Thursday, September 20, 2018

Feature: Visual Size Display in Appearance Editor

One of my very first posts was about avatar size. It's an issue that's been around since the beginning of Second Life.

 After a discussion with Vir Linden at today's Content Creation group meeting, I've submitted a Jira requesting a new feature for the SL appearance editor.

(Everything below just recaps everything already in the Jira.)

 I submitted a Jira in 2011 pointing out that the height currently displayed in LL's viewer is incorrect. Like, not even close to your avatar's actual height. Unfortunately, there are some problems to consider here:

  • Deformers and attachments can alter an avatar's size in ways the viewer and server cannot account for.
  • SL's own broken existing system for checking an avatar's size is tied to too many other features to be fixed this late in the game.

So rather than fixing the inaccurate height currently display, why don't we just get rid of it entirely and use a visual scale. An inworld overlay just like the object editor uses.

Put height information right there, next to the avatar.
This completely circumvents the issues that make fixing AgentSize impossible, and it works for all avatars, even those who use attachments and deformers to alter their avatar's size.

But why even worry about this?

It's a visual design issue. 

When creating any content in Second Life, from a house to your own avatar, it helps to have this information in front of you otherwise you end up with visual inconsistencies that negatively impact how good Second Life looks and how you interact with your environment.

It is also a content creation issue.

 Nearly all content creators use their own avatar as their sole point of reference for scale when creating content. This is true whether you're talking animations or houses. This can result in houses where the windows are way above the average avatar's heads, or staircases where each step comes up to their knees. Or animations created for specific avatar sizes but incorrectly labeled when sold due to the existing confusion.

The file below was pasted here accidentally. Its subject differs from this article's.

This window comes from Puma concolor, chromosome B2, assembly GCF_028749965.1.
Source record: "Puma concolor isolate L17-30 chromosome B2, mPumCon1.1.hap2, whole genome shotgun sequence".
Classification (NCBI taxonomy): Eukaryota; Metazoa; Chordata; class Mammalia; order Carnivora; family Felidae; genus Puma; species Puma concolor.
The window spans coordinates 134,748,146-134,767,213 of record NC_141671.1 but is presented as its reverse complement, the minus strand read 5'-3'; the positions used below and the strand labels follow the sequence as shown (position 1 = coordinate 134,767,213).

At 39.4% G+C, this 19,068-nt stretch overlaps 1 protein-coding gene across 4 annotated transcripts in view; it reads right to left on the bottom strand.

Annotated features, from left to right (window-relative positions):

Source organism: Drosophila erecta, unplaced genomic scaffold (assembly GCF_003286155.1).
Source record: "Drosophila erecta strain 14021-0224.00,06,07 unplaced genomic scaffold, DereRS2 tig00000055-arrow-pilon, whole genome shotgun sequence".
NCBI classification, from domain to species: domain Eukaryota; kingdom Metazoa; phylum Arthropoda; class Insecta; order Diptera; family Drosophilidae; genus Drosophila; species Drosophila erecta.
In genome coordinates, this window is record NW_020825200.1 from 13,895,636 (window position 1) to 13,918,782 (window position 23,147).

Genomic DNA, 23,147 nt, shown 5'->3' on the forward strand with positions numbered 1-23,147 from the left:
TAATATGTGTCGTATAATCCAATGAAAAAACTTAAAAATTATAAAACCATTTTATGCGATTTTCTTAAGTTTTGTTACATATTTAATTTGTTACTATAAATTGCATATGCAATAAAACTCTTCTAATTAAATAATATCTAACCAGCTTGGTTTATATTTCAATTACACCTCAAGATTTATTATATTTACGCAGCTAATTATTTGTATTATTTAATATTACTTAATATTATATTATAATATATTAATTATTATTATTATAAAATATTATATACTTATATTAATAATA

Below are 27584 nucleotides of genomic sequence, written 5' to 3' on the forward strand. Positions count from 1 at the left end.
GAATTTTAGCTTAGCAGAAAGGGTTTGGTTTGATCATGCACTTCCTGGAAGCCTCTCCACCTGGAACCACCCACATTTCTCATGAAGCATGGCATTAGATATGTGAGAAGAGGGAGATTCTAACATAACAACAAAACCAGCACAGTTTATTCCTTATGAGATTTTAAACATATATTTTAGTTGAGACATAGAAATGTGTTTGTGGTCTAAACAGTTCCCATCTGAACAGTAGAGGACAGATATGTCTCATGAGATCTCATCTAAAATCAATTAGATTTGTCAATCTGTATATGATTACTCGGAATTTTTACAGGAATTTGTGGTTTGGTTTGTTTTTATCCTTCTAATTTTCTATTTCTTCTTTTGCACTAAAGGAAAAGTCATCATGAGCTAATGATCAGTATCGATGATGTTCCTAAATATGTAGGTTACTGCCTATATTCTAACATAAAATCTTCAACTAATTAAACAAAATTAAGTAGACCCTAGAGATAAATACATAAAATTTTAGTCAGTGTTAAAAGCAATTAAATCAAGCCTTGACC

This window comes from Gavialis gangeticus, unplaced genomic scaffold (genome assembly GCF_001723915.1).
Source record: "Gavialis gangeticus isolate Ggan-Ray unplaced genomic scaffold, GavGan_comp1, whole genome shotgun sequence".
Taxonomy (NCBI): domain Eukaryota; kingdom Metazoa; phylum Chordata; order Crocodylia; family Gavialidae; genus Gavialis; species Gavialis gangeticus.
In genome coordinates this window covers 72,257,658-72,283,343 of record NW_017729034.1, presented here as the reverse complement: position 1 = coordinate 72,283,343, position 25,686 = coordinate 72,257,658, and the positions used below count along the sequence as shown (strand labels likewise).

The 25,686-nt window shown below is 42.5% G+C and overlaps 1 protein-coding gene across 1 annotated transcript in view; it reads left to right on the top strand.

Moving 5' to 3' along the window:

We see problems like the above every day in Second Life. Fixing this now would lead to generally better consistency for new content going forward.

Monday, September 17, 2018

Optimization Tutorial: Creating Your Own LOD Models!

Creating Your Own SL LOD Models


Before we begin, this is not a "how to learn Blender" tutorial. You should already have a basic grasp of Blender to get the most out of this tutorial. If you're looking to learn how to use Blender, there are many of those tutorials online which already cover that topic better than I ever could! If you're a Blender Beginner, or someone who has never even touched Blender before, then I recommend "Blender for Beginners" by Blender Guru. It's a super friendly, super easy to follow tutorial that will have you creating your own mesh content in no time!

A lot of SL users are worried that if Linden Lab ever attempted to reign in unoptimized content, it might push content creators away. So beginning today I want to start showing  you just how easy optimization is. The first thing we're going to look at is creating your own LOD models using this milk can model I created.

What is LOD?

 "LOD" stands for "Level Of Detail", it's a trick game engines use to reduce the rendering load by swapping out your close up, high detail models, with increasingly lower poly models the further away the object is.

Bonus Tip: Smaller items transition to their lower LOD states over shorter distances than larger items, which is why mesh uses less Land Impact when you shrink it! Smaller objects are easier to render!

 Of course, in Second Life LL provides the option to let the mesh uploader automatically generate LOD models Unfortunately it's not very good at this, leading people to try and use their highest detail model for High, Medium and sometimes even Low detail settings, while sacrificing Low and Lowest to offset the LI increase. The results are not pretty, worse yet content creators often tell customers to increase their object detail to compensate for the poor LOD of their creations.